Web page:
Monday, May 12, 2008

An Old Growth Forest with a History

Jason Imes, a Lewis County weed program specialist tasked with guarding the National Forests from invasive weeds, mentioned a piece of the forest near the Cispus River he thought odd. Our mutual interests and knowledge find us sharing information on a fairly frequent basis. He drove the 2506 road to the very end to a place called Bluff Mountain and was curious about the vegetation there. He also described the area as being snow free. In light of recent excursions, the last statement caught my attention.

As he described the location, I remembered the fire history in the area. In June of 1918, the Cispus Burn altered the landscape of nearly 230,000 acres with a version of catastrophic wildfire. Let me think, views and natural history. It was worth a visit.

To get there, take Highway 131 (USFS RD 25) 6.1 miles south of Randle. Turn left onto Forest Road 2506 and go about 2 miles. At the junction of FS road 2506 and FS road 037 veer to the right and continue for about ½ more. There is no problem finding the Kraus Ridge Trail #275 on the left side of the road. The excitement is getting turned around on the road in the muddy conditions. The Kraus Ridge trail winds through old growth and “naturally maintained stands” that are roughly 90 to years old. In 1918, fire licked at the ridge, burning the forest to near 100% consumption, but clearly leaving the typical mosaic pattern of survivorship. Here and there, were signs of the huge 200 to 400 year old stands of Douglas Fir that stood here before the outset of the Cispus fire. Some of them survived. Many have fire scars that reached 60 feet on their fire resistant bark.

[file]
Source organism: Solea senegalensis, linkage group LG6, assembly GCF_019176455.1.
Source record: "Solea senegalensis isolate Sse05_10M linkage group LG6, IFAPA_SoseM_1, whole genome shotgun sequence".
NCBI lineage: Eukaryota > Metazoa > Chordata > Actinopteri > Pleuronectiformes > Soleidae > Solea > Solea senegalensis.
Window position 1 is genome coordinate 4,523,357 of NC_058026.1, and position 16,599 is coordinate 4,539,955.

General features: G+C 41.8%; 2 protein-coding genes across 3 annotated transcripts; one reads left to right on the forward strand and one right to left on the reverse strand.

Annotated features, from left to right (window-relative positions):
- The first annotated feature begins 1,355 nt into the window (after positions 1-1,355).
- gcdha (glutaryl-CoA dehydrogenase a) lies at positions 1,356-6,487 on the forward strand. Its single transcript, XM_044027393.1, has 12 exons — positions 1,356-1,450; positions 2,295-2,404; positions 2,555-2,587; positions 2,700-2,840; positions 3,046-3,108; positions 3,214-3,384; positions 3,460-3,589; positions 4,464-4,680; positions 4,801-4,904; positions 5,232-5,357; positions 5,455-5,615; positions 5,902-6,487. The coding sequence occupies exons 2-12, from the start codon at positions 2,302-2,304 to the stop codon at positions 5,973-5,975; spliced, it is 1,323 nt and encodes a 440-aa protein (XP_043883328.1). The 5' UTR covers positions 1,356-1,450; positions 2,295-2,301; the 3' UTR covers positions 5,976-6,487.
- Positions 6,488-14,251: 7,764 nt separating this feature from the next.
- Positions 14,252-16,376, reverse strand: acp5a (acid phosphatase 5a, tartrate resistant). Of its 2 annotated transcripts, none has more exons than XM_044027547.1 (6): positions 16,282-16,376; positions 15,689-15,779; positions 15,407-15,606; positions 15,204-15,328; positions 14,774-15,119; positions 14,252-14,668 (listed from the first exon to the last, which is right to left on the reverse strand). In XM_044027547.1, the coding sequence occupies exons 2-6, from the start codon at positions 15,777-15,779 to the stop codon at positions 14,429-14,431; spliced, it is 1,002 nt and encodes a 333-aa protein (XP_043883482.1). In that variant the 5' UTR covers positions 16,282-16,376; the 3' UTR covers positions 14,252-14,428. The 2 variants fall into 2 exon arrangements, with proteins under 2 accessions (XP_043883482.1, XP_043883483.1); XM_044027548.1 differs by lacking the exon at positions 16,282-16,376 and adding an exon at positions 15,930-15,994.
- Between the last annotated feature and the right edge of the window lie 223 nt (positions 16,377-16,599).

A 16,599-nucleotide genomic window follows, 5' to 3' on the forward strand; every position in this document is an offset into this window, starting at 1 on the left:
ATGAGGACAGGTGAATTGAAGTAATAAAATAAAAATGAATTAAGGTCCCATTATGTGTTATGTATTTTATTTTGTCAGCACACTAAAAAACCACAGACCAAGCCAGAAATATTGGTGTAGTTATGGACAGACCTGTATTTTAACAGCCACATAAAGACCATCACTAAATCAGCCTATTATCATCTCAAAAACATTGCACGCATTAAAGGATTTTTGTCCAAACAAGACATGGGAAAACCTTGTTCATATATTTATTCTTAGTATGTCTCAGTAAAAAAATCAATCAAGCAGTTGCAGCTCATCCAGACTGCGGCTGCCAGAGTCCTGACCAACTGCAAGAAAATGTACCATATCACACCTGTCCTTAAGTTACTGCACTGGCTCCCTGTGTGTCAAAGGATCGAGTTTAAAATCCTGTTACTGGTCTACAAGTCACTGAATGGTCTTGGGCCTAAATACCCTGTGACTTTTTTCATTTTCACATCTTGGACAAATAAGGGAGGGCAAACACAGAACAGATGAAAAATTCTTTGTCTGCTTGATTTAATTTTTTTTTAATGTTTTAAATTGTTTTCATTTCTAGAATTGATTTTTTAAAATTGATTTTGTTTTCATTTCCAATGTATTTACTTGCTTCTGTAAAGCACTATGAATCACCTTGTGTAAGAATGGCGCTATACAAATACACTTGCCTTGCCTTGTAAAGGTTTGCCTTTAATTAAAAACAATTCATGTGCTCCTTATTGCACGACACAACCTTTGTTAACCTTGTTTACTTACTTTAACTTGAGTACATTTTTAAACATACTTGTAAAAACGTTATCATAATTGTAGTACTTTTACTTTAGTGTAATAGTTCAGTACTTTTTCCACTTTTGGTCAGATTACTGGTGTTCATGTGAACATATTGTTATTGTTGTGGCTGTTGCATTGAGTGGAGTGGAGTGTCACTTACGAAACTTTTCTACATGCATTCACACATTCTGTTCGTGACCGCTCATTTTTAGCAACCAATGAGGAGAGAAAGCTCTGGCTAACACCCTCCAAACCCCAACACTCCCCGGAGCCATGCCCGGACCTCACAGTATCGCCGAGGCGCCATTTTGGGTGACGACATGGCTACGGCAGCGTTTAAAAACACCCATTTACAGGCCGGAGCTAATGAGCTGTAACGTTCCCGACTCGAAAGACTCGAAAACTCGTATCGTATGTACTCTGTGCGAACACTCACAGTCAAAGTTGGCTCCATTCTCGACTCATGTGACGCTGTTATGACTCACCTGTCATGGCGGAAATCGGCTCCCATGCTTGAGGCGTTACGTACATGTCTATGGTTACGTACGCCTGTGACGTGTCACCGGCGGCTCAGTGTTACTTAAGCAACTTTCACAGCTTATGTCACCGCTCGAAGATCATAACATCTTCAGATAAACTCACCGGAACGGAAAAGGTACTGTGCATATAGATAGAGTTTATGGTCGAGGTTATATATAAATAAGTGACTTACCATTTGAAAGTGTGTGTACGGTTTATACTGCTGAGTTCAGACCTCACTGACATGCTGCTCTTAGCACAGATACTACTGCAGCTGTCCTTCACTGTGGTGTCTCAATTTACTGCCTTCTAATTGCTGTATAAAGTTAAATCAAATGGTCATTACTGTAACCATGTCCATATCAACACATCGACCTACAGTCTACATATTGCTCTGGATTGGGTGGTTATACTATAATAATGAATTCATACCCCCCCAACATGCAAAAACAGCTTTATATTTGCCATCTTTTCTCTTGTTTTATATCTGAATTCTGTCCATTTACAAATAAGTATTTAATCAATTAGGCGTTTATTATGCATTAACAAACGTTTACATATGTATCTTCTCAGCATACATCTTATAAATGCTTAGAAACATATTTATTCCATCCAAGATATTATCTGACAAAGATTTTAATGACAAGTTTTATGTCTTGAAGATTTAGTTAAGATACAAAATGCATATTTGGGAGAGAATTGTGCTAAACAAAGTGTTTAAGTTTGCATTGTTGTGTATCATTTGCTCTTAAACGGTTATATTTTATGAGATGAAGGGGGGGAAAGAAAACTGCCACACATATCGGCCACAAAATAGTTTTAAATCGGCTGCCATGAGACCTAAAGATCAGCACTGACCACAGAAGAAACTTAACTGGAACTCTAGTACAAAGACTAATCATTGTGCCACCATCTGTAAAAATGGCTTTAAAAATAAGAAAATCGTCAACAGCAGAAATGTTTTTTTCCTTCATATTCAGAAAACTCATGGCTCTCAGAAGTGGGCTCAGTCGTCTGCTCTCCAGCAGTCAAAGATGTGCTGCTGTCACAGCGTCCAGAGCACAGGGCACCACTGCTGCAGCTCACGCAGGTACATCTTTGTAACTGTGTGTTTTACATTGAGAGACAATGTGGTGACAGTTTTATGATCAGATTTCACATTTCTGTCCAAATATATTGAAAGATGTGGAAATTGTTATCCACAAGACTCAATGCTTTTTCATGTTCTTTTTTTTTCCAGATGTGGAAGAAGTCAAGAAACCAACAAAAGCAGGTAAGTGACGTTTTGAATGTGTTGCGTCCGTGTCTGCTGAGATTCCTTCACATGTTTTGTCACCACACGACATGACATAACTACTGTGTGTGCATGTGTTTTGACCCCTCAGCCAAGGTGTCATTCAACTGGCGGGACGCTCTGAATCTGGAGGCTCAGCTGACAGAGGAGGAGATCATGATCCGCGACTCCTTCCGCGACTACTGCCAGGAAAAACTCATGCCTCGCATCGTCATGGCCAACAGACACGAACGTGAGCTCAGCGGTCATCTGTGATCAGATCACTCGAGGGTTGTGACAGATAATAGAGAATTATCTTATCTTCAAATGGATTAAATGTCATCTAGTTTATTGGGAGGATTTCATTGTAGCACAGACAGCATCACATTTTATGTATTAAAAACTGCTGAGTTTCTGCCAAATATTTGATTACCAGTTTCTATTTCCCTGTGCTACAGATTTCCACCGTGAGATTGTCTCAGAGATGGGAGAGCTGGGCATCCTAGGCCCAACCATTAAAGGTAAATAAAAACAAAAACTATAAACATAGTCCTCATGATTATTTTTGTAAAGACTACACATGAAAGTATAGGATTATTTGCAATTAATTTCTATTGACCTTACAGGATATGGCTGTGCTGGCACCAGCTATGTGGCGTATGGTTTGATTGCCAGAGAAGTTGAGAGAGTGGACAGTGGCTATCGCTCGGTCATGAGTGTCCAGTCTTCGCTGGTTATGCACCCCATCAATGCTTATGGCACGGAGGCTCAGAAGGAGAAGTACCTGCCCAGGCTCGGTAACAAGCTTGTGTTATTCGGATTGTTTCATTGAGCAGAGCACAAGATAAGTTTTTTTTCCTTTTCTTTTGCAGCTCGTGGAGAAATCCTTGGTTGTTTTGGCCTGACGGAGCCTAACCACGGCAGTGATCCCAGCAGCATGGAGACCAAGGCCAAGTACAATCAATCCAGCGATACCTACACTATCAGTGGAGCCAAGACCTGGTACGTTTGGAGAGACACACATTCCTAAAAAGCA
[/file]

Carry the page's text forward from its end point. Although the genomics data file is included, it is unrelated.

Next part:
The forest along the trail is a natural history buff’s dream. Each turn into a new ravine illustrates how the winds of flame rode the landscape. By looking at the fire scares on the older trees, a visitor can see how a fire that was driven east to west by winds, turned around and ran west to east to follow the uphill topography, actually burning the ridge multiple times.

Instead of following the trail all the way to the east trailhead off of Forest Road 23 (Cispus Road), I chose to take a look at the spot Imes pointed out to begin with. After 3.2 miles on the trail, I turned right, onto the FS2306 road which parallels and then crosses the trail, and hiked to the end. About a mile later, I found myself at a dead end on the summit of Bluff Mountain. Just off the road, a viewpoint offers a dramatic look at the Cispus Valley below.

How about that for a Monday conversation that led to a great hike on Sunday; An experience that amounted to a cerebral walk in some big, historic woods.

No comments:

eXTReMe Tracker